While I was teaching a group of teens in a pre-Confirmation class, a young man asked me an interesting question: “How come Jesus doesn’t just perform some miracle that everyone can see? That way everyone would believe.”
A reasonable question, but I responded by saying that many would still reject Our Lord. And then I had him turn to today’s passage in Luke’s Gospel.
The leader of the synagogue had just witnessed a remarkable miracle, and yet all he could do was castigate Jesus for healing on the Sabbath. So blinded by law and ritual he lost sight of God's mercy and goodness, and couldn’t recognize God working right before his eyes.
He didn’t deny the healing. Indeed, it was the supposed illegality, the timing, of the healing that bothered him. But Jesus healed on the Sabbath because God never rests from mercy and forgiveness and love. The official didn’t reject the miracle; he rejected Jesus – something we encounter again and again in the Gospels. And we still encounter it today.
But what a healing it was…a healing of hope.
The woman had said nothing; she had asked nothing of Jesus. It was simply her presence that moved Him.
Despite her affliction – bent over, unable to stand erect, probably in constant pain – still she makes her way to the synagogue on the Sabbath. This faithful Jewish woman comes to offer her prayer of thanksgiving and to hear God’s Word proclaimed. She doesn’t blame God for the suffering she’s endured for 18 years. She hasn’t turned from God; she’s turned to God.
Jesus sees her, and in seeing her, He knows her. He peers into the deep recesses of her heart. He knows her faithfulness and He knows her suffering, something that calls to mind those beautiful words from Psalm 139:
O Lord, you have searched me and known me. You know when I sit down and when I rise up; you discern my thoughts from afar.
You search out my path and my lying down, and are acquainted with all my ways.
Even before a word is on my tongue, behold, O Lord you know it altogether.
You beset me behind and before and lay your hand upon me. [Ps 139:1-5]And because Jesus knew her better than she knew herself, “He called to her,” and uttered those healing words:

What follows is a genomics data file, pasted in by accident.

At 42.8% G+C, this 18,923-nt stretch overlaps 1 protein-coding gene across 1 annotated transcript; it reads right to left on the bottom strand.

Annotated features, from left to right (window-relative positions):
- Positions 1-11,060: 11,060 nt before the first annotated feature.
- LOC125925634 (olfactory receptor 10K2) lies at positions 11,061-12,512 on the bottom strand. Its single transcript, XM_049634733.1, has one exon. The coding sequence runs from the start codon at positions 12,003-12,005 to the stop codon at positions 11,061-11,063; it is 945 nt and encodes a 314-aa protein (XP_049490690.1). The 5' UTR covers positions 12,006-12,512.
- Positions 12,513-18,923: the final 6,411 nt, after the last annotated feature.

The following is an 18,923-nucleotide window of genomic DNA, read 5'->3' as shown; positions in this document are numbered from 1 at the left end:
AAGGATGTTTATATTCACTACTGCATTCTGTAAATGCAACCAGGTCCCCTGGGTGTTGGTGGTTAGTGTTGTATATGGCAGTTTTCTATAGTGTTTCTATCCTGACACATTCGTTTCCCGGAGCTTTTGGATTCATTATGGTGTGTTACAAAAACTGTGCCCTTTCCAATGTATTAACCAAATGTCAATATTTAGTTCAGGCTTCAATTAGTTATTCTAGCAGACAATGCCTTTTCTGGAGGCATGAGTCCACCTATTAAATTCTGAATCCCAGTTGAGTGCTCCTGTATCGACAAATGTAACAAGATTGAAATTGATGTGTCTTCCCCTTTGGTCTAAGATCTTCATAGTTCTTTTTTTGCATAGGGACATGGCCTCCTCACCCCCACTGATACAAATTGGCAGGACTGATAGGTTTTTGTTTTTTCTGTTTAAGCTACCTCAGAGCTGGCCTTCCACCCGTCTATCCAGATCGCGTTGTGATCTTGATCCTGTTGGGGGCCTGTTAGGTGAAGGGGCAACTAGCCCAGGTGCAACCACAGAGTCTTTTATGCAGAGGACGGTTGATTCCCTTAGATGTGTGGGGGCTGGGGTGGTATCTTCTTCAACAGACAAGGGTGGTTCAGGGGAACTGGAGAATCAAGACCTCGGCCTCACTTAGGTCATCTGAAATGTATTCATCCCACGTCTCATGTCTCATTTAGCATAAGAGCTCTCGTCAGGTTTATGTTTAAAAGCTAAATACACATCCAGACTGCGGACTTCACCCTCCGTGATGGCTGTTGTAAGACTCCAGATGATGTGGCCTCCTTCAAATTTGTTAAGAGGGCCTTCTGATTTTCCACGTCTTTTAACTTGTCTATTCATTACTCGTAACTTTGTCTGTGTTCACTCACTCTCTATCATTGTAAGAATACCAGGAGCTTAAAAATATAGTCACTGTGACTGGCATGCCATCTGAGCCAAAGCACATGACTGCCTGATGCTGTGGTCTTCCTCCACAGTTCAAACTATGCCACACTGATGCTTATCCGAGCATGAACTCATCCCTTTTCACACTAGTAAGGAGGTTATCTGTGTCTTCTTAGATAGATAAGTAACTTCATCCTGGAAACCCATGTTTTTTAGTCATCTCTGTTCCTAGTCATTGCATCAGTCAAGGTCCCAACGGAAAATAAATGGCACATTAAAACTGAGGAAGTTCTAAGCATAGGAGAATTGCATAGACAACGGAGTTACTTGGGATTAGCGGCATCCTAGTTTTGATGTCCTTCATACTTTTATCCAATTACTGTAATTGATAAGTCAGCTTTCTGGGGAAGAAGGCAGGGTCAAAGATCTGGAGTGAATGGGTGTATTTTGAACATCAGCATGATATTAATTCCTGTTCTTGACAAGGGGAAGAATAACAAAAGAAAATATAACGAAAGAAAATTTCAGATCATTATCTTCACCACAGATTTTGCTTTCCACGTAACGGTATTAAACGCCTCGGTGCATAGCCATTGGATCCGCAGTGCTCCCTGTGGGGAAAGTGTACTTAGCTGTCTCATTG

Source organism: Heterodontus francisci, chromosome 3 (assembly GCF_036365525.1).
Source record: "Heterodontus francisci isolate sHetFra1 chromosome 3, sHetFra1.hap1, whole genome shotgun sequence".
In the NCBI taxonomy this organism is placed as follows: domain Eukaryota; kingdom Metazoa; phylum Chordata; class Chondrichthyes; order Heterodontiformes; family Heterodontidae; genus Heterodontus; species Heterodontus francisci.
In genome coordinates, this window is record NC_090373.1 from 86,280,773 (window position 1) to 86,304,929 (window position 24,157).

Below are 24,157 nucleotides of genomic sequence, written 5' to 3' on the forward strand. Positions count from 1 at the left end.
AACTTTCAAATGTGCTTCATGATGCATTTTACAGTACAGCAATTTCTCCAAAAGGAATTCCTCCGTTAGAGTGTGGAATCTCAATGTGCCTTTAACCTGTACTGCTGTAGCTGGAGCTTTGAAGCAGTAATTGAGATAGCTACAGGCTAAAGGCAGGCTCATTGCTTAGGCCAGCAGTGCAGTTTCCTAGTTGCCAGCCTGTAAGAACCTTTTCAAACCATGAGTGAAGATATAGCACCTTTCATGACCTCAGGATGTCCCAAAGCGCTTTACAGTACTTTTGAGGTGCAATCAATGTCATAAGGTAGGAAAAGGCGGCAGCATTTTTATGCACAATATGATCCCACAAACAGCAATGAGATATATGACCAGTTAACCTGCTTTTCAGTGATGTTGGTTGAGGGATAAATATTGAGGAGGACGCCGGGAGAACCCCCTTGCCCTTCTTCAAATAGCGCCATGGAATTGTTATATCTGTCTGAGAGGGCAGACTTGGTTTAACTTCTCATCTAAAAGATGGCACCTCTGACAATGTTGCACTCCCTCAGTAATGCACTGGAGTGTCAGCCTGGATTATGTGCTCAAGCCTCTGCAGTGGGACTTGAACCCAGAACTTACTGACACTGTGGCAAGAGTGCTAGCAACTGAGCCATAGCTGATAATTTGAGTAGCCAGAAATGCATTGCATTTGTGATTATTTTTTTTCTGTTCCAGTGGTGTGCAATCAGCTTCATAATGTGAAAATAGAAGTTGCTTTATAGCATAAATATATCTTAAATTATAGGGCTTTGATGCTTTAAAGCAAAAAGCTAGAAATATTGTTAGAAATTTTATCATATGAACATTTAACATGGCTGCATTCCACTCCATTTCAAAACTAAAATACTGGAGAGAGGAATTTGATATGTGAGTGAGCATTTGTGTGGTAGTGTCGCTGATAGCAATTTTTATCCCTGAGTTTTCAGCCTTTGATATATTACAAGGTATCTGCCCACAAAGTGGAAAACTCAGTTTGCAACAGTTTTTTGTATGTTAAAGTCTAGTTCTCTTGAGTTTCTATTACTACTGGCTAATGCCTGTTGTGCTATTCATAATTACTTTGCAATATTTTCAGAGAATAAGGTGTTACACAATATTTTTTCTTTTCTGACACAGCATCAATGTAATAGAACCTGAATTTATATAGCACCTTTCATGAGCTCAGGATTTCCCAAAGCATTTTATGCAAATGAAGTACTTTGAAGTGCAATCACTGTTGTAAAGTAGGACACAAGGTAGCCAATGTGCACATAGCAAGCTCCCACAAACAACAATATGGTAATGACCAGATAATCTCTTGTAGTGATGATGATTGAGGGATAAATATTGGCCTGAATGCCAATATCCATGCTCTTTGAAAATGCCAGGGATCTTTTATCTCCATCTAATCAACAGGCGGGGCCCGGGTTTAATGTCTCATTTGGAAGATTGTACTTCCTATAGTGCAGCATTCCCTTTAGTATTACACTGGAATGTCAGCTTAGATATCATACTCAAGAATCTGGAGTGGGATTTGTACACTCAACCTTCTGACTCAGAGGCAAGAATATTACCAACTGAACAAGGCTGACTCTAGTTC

“Woman, you are set free…” [Lk 13:12]
Set free from the chains that bind those who suffer. Set free from the doubt and despair through which Satan challenges our faith. Yes, she was free.
Just think about that. God’s Word is certainly enough. It alone can heal. After all, that same divine Word brought the entire universe into being. Jesus reaches out to this woman and touches her with his hands, and immediately she stands straight. Jesus touches because He is one of us. He took on human form and human flesh, and he knows we need the touch of another. But His touch is holy. Yes, His flesh, His holy flesh, bears within it the presence and the power of God.
The woman senses this, doesn’t she? For how does she respond? She glorifies God. She knows it is God working through the hands, working through the holy flesh of Jesus. And it is this same healing flesh, this Body and Blood of Jesus, we receive in the Eucharistic feast.
Is it any wonder that she is healed? Like us, she has experienced a Holy Communion. The love of God, the healing grace of Jesus Christ, and the power of the Holy Spirit have entered her and set her free and returned her to the wholeness God intended for her.
How often do I struggle bound and bent double, my soul unable to stand upright?
And yet the weight of my sin inclines me toward the Merciful One, and in my repentance He heals me.
Lord Jesus, You alone are our Protector. You turn your eyes to us, and call us to You. You speak Your Word, and touch us with Your holy hands, with Your Body and Blood.
You set us free.